Heather Bagnall, House of Delegates

Legislative District 33c (Democrat)

1. The Trevor Project National Survey on LGBTQIA+ Youth Mental Health 2021 surveyed nearly 35,000 LGBTQ youth ages 13-24 across the United States. Among the key findings of the survey:

  • 42% of LGBTQ youth seriously considered attempting suicide in the past year, including more than half of transgender and nonbinary youth.
  • 12% of white youth attempted suicide compared to 31% of Native/Indigenous youth, 21% of Black youth, 21% of multiracial youth, 18% of Latinx youth, and 12% of Asian/Pacific Islander youth.

How would you support our LGBTQIA+ youth and specifically BIPOC and transgender and nonbinary youth?

I worked to pass the Mental Health Access Initiative which allowed youth aged 12 and above who met the standard of mature and capable of consent to receive mental health services from a licensed provider. I have also worked on policies to address suicide and stigma, and have been an active representative at community functions in support of LGBTQIA+ youth and families so young people could see themselves represented and supported by their representatives.

2. On June 16, 2021, the Anne Arundel County Public School Board passed the Safe and Inclusive Environments for LGBTQIA+ Students, a comprehensive policy that prohibits discrimination and harassment based on sex, sexual orientation, gender identity, or gender expression.

The policy states support for the right of any student to be addressed by a name and pronoun that correspond to the student’s gender identity. Additionally, the policy supports the right of any student to use school facilities that correspond with gender identity in which the student identifies.

Please discuss the importance of the adoption of policies in schools that respect student gender identification, including consideration of reasonable and respectful accommodation in regard to facilities.

I was one of the speakers who advocated to the Board passage of the policy and asked for a unanimous vote. It is essential not only that young people feel supported but that diversity in sexual orientation, gender identity, and gender expression be embraced and normalized as it is the most effective tool for suicide prevention, reduction of bullying, harassment, and violence against LGBTQ youth and adults, and in an educational environment is much more conducive to students being ready to learn. The harm of targeting already marginalized and vulnerable youth cannot be overstated.

3. Some school boards around the country are facing calls from conservative groups to ban LGBTQIA+-representative books and Pride flags. What is your opinion of such requests and what role do you think parents and school boards play in determining curriculum, library content, and teachers’ ability to support LGBTQIA+ youth?

As an arts educator, I appreciate the expertise of educators and library professionals to vet age appropriate and developmentally appropriate materials and curriculum for our youth and families. Though parents have an essential role in the education of their children, it requires a different skill set to extrapolate what will work for a school district versus a single household. I appreciate the significant efforts made by parental advocates to be actively involved in PTAs and PTOs, present at school board meetings and back to school events and understanding curriculum and asserting their roles in opting out of curriculum which does not align with their family values.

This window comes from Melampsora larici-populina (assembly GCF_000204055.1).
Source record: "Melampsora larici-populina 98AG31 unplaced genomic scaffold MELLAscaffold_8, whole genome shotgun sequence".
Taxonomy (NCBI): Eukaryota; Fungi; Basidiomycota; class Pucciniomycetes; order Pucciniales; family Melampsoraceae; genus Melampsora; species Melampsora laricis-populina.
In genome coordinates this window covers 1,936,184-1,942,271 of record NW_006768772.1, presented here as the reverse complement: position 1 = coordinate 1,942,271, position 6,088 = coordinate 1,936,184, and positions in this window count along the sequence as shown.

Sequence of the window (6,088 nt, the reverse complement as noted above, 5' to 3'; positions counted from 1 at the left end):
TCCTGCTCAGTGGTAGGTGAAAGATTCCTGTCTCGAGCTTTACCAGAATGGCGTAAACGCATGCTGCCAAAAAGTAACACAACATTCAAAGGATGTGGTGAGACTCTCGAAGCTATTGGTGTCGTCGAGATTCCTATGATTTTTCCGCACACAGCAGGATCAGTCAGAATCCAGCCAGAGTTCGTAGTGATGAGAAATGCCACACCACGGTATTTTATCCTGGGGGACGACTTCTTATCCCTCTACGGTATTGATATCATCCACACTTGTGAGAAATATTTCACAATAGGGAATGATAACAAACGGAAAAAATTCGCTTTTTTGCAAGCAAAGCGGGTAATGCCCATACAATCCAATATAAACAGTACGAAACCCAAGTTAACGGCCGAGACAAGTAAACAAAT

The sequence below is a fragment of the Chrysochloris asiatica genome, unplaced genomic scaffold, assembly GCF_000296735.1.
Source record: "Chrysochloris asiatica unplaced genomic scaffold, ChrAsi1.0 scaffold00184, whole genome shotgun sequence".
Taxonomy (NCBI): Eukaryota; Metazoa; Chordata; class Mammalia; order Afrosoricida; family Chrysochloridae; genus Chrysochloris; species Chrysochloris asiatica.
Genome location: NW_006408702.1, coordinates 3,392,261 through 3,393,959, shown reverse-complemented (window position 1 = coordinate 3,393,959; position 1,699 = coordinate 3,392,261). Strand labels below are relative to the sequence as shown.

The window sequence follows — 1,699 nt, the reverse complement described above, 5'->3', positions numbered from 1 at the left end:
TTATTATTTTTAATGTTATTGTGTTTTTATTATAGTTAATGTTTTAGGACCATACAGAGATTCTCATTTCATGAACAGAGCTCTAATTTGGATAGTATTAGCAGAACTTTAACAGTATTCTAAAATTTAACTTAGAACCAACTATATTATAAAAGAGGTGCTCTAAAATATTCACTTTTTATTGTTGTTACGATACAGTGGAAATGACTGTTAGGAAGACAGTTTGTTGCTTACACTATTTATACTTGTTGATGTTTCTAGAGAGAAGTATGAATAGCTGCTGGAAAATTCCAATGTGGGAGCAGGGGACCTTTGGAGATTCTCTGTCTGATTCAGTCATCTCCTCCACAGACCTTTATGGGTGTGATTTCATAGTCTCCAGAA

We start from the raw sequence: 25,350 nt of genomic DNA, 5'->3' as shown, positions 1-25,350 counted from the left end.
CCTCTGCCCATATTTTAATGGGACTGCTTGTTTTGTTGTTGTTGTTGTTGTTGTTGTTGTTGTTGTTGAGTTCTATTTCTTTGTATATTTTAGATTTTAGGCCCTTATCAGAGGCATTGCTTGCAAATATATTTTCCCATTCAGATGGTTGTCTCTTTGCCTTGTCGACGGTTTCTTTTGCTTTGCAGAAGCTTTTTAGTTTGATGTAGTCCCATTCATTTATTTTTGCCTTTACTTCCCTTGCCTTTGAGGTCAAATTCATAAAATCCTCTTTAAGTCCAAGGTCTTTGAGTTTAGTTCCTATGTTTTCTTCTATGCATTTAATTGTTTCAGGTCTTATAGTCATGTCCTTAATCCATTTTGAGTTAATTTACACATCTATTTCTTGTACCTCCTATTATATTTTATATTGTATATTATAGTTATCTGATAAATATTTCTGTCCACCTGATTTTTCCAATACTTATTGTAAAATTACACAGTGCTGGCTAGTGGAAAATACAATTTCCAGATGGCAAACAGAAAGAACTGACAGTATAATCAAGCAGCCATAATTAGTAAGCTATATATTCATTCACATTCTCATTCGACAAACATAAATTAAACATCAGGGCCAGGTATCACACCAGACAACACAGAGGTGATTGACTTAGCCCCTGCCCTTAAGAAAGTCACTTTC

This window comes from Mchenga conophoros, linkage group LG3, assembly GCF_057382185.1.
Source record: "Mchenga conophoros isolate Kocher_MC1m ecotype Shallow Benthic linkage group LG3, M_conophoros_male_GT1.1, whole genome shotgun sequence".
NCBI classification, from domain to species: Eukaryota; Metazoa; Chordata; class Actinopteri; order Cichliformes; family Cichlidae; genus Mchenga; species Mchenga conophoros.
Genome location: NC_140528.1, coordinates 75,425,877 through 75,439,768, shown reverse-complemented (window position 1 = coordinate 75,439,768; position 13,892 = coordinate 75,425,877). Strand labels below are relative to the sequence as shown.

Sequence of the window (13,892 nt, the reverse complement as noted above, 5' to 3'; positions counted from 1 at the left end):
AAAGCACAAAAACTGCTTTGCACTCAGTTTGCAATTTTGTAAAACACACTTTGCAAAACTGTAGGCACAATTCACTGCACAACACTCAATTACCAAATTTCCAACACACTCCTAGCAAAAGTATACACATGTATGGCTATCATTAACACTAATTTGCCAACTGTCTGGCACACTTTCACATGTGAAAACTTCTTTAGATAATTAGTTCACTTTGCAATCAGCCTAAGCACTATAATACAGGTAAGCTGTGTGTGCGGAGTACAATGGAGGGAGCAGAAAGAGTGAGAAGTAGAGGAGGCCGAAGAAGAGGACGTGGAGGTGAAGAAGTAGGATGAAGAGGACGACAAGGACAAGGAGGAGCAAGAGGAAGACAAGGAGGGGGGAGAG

4. How have you advocated for the LGBTQIA+ community and supported inclusion for the LGBTQIA+ community in the past? Please be specific.

It may sound insignificant but my first purchase for my office was a pride flag. I have been a long-time advocate going back to working with HERO and the Whitman-Walker clinic while in high school and participated in two marathons with National AIDS Marathon. I have participated in Annapolis Pride, and spoken as an elected official at Crofton Pride, supported, co-sponsored, and sponsored legislation in support of inclusive policies, particularly regarding healthcare and continue to work to expand access to health and legal services.

5. It has been well documented that LGBTQIA+ people face health disparities linked to societal stigma, discrimination, and lack of access to quality health care. How have you advocated to reduce LGBTQIA+ health disparities? Explain if you have not and what you intend to do in the future to improve the health of LGBTQIA+ people in Annapolis and/or the State.

As a member of Health and Government Operations I try to ensure every bill we consider is viewed through the equity lens to reduce to the best of our ability harm from unintended consequences. Additionally I have repeatedly spoken on the disparities faced by the LGBTQIA+ community in denied access hiding in plain sight and have advocated for more broad-based anti-bias training for healthcare professionals. I worked extensively with the advocates on the transgender equity bill knowing that fundamental and foundational education is essential to dismantling the “othering” that can occur when it comes to health policy for marginalized communities. We also worked on policies for more inclusive language while trying to strike the balance between inclusion without erasure.

6. How do you support improving police transparency and accountability?

I voted in support of the Police Reform Legislation not only for greater transparency but for comprehensive training.